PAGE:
What I find interesting the one local Montreal media person in radio or television I’ve found critical of Kai on this publicly, is of all people Dan Delmar(he tweeted on Twitter, that Kai needs a ego-check & etc.). And he also totally twisted what Kai said to Tommy in the CJAD radio interview, claiming he was saying to Tommy ‘he argues that viral attention makes him a legit news story.’ Dan, what he was saying was that media people were only contacting him because his blog post had become viral(otherwise it wouldn’t get coverage). Not that he deserves all this coverage. Dan who often covers fluffy tabloid topics on his radio shows, with daily segments like ‘Gossip Girl’ talking celebrity gossip(I don’t understand the media obsession with celebrity gossip). And he milks ‘sex’ related topics(eg. Anthony Weiner recent troubles or ex-school secretary Quebec porn star) to death.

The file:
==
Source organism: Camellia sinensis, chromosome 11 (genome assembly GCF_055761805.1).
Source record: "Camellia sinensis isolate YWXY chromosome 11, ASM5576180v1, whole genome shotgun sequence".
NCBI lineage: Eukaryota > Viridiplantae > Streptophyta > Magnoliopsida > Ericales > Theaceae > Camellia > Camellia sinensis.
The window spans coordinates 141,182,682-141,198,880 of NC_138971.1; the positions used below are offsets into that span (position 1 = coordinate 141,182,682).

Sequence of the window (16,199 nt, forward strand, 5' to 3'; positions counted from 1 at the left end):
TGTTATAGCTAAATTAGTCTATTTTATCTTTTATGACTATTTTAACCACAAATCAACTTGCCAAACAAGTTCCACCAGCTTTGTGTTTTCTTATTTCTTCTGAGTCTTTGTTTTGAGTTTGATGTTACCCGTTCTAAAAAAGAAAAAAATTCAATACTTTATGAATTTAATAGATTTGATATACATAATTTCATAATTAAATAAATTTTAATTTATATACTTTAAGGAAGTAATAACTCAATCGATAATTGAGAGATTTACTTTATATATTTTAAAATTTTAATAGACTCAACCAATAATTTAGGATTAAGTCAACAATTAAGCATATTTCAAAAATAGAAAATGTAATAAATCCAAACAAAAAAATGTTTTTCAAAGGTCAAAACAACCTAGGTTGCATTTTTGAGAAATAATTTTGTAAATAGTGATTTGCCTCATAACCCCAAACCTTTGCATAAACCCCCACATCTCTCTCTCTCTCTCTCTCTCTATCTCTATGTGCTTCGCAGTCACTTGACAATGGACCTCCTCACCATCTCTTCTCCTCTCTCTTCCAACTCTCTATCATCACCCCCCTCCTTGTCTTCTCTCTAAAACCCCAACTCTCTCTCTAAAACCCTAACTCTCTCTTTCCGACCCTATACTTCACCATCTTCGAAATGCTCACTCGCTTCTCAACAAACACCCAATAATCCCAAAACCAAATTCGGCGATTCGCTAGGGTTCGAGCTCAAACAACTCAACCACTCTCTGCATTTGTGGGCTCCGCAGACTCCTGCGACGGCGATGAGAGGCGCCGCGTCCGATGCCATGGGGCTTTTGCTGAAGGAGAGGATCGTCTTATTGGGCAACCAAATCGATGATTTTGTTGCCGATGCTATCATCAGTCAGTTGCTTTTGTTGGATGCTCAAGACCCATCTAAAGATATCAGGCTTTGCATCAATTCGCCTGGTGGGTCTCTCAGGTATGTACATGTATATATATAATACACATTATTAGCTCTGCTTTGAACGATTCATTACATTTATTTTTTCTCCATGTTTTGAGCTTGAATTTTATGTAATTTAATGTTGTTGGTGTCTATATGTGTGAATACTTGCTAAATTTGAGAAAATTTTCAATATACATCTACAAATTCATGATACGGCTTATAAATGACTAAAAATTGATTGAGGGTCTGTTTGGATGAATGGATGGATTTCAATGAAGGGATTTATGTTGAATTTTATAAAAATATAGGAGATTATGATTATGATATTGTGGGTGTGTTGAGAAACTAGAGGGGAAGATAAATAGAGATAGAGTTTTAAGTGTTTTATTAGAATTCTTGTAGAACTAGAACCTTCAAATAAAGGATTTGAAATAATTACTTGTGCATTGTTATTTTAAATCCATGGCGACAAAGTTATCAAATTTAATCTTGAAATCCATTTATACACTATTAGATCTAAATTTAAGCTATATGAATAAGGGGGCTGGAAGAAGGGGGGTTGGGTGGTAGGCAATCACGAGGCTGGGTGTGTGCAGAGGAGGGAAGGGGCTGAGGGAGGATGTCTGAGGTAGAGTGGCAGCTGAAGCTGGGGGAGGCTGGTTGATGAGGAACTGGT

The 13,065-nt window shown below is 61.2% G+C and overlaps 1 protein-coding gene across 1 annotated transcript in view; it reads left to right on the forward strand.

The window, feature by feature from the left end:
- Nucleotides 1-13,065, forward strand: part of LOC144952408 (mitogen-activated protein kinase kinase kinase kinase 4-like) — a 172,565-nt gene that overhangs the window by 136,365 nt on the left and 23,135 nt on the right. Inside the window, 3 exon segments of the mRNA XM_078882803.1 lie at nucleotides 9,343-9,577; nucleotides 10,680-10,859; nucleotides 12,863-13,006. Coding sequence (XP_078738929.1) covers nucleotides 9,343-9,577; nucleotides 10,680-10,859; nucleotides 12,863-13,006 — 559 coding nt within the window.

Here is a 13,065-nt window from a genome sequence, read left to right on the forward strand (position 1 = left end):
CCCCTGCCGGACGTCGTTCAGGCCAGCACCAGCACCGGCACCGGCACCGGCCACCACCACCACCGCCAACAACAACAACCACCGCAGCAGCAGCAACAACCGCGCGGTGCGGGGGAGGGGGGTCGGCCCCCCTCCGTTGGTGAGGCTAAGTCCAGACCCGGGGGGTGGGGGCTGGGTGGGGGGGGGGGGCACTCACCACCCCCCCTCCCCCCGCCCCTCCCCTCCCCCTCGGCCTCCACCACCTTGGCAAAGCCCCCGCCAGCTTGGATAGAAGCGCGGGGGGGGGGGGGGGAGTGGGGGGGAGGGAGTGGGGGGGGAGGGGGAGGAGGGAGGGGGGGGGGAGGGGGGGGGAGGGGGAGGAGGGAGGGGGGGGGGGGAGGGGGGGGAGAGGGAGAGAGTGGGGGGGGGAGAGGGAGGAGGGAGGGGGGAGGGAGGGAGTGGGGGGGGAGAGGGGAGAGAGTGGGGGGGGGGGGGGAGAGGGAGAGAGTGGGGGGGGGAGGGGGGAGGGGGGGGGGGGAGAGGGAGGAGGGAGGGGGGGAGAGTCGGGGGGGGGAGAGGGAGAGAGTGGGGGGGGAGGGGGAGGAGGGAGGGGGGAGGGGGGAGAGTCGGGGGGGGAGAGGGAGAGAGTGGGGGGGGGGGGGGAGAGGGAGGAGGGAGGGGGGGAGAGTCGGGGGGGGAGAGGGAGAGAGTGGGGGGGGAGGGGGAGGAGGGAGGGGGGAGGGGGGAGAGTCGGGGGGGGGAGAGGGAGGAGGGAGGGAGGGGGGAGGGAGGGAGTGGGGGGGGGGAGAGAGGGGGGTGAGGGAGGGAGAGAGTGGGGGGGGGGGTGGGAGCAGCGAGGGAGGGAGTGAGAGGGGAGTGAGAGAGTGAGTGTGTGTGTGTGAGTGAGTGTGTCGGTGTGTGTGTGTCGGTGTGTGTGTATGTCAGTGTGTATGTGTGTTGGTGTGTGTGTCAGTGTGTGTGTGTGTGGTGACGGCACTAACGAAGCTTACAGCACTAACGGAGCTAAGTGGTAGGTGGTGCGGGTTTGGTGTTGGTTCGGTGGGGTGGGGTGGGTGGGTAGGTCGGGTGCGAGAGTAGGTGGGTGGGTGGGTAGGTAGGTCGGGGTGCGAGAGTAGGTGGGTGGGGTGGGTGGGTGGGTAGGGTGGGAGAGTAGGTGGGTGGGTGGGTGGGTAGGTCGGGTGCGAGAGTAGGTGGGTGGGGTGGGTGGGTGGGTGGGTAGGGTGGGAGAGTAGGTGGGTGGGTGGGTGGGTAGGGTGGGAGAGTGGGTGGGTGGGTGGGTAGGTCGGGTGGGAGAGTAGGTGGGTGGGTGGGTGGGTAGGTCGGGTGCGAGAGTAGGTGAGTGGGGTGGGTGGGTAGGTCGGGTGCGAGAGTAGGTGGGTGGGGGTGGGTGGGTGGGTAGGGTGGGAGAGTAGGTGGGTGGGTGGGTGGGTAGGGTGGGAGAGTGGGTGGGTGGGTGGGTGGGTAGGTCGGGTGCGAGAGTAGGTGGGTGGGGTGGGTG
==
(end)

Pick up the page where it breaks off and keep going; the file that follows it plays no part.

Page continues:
Reply
    2. Francis

      it is a minor point, just didn’t want to leave out anyone who didn’t have kids to keep them in their job there.
      and one more point I forgot to mention:
      Quebec City is really boring for someone of Kai’s age and ambitions…he says he like it there…but he really wanted to bail on that town…sure its a center of QC politics, but Kai really wants to go US!

      Reply
  20. Vahan

    It seems to be that we are seeing a trend now. Young voices are being silenced on both sides of the border. MSNBC had hired Cenk Uygur, who had an online show The Young Turks, for their 6 P.M slot once Keith Olbermann left the station. He had great ratings, but was told to town it down. He left, even with money and a smaller role was offered to him. Young voices are being pushed aside. Thankfully the internet will pick up what networks drop and we will see evenhanded opinions.
    Here is Cenk explanation.
    http://youtu.be/HrKKkGl3TnY

    Reply